The most impressive swims came in the last event, the 200 breast. On the ladies’ side, Rebecca Soni (2:23.33) and Amanda Beard (2:26.24) established solid markers for this point in the season, while Eric Shanteau came in at 2:10.95 to win the men’s 200 breast. While he fell short of his 2009 suited meet record of 2:09.71 and even his winning time from last year (2:10.59), he showed once more that his move to the Trojan Swim Club in L.A. is paying off. Tonight, he commented on Twitter about having more speed and being able to take his races out quicker at a lesser expenditure of energy. This over-expenditure was duly noted in his lackluster swims last summer, where he ended up using too much energy to try – and fail – to get out quickly and not have his usual closing speed.
Additionally, this swim puts Shanteau where he needs to be internationally; Shanteau now ranks eighth in the world, but third among non-Japanese swimmers (only two of whom will swim at Worlds). Shanteau did not make the top lists of international swimmers in the 200 breast last year, but tonight’s swim serves as a warning: don’t count out Eric Shanteau. Additionally, look out for another fast swim from Shanteau in tomorrow’s 200 IM, where he faces star power in Ryan Lochte and Markus Rogan. Just as is the case with the 200 breast, Shanteau has international potential in his old signature event, the 200 IM.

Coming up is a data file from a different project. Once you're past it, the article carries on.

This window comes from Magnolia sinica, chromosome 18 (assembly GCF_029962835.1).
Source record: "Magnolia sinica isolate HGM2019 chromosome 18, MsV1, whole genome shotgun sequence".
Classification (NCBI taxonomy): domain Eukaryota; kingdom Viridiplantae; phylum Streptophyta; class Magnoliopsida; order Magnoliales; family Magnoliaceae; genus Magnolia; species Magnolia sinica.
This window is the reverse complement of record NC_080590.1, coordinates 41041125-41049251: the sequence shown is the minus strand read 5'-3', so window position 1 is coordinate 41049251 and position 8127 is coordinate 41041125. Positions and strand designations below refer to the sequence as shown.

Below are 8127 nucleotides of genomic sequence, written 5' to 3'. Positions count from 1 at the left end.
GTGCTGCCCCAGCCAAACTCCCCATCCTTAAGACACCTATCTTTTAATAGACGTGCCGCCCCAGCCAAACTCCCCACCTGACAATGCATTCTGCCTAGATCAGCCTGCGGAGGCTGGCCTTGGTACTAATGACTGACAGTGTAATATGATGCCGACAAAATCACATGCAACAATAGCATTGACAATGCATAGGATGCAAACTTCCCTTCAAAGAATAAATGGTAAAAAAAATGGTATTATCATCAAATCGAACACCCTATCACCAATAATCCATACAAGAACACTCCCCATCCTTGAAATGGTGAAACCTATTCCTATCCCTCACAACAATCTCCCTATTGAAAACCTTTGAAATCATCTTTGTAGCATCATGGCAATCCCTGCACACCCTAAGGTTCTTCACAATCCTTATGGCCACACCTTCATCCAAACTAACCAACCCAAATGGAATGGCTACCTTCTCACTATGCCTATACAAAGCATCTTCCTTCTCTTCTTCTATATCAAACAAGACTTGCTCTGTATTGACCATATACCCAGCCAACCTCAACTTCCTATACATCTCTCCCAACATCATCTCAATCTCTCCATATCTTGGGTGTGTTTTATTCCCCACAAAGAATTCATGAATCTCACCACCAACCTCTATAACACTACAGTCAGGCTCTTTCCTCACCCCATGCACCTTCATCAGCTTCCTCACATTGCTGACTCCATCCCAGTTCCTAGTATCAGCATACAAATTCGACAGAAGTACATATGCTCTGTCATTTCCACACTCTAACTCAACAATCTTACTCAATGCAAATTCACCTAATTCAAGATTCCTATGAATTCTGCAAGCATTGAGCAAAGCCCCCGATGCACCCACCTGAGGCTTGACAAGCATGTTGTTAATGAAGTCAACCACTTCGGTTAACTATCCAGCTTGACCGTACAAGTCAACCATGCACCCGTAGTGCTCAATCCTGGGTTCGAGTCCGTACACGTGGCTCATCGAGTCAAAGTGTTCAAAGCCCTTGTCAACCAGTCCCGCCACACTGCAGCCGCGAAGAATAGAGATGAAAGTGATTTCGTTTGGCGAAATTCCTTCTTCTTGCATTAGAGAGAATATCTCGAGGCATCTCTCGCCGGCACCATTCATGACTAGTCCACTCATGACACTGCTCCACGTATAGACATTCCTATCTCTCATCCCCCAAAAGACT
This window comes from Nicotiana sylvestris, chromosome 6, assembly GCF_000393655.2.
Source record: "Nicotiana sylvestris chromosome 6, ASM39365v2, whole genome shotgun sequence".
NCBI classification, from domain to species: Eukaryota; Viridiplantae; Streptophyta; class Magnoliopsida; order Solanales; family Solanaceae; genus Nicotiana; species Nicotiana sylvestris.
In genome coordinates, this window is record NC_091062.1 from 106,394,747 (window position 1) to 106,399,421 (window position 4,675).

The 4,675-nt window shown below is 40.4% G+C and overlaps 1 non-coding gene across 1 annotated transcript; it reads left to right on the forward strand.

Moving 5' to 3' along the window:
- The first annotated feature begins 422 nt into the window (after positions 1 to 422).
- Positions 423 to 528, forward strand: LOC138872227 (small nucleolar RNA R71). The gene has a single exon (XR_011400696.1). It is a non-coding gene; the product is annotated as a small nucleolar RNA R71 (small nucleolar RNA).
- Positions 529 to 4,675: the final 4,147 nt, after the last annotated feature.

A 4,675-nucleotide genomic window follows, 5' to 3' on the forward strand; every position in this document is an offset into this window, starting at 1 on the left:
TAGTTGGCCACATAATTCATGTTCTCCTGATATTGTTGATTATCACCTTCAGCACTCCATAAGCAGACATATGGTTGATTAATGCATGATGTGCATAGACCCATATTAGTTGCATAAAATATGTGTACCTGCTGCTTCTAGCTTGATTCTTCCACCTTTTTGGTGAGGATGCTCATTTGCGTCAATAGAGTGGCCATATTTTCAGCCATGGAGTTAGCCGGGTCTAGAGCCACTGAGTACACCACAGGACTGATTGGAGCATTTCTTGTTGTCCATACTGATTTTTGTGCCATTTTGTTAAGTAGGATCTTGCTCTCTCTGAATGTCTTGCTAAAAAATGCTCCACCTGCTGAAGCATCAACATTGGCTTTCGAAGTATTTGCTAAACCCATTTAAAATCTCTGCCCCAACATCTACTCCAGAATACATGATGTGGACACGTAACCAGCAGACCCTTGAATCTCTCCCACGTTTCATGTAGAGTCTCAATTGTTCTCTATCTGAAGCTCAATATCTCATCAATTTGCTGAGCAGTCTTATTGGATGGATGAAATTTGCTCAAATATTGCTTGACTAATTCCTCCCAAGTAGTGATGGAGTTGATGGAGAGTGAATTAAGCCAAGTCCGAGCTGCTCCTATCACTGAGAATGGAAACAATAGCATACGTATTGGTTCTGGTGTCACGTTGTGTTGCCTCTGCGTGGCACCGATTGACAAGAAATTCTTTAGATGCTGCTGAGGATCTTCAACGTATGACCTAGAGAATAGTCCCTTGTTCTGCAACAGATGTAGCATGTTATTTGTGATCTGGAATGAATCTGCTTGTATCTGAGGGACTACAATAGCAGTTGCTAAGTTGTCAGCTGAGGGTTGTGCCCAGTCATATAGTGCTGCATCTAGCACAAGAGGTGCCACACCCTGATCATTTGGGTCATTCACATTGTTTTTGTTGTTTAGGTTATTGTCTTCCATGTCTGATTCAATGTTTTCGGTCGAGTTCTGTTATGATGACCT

Many had anticipated the showdown between Missy Franklin and Natalie Coughlin in the women’s 100 back. After Franklin’s huge time drop in yesterday’s 200 free, there had been talk of her dropping into the 59-low range. However, it was not to be, as the veteran got a win on the youngster tonight. Coughlin won in 1:00.02 to claim seventh in the world, followed closely by Franklin (1:00.22) and young stars Rachel Bootsma (1:00.33) and Elizabeth Pelton (1:00.40), all well under Pelton’s old meet record of 1:00.64. Coughlin and Franklin swam right next to each other in lanes 2 and 3, and one key difference was obvious in their races; Coughlin came up a bodylength ahead of Franklin off both walls. Still, Franklin made up enough ground to the point where if the race was 103 meters, the win would have easily been hers. The fact that her details such as starts and underwaters need so much work is simply exciting for her future potential in the 100 back.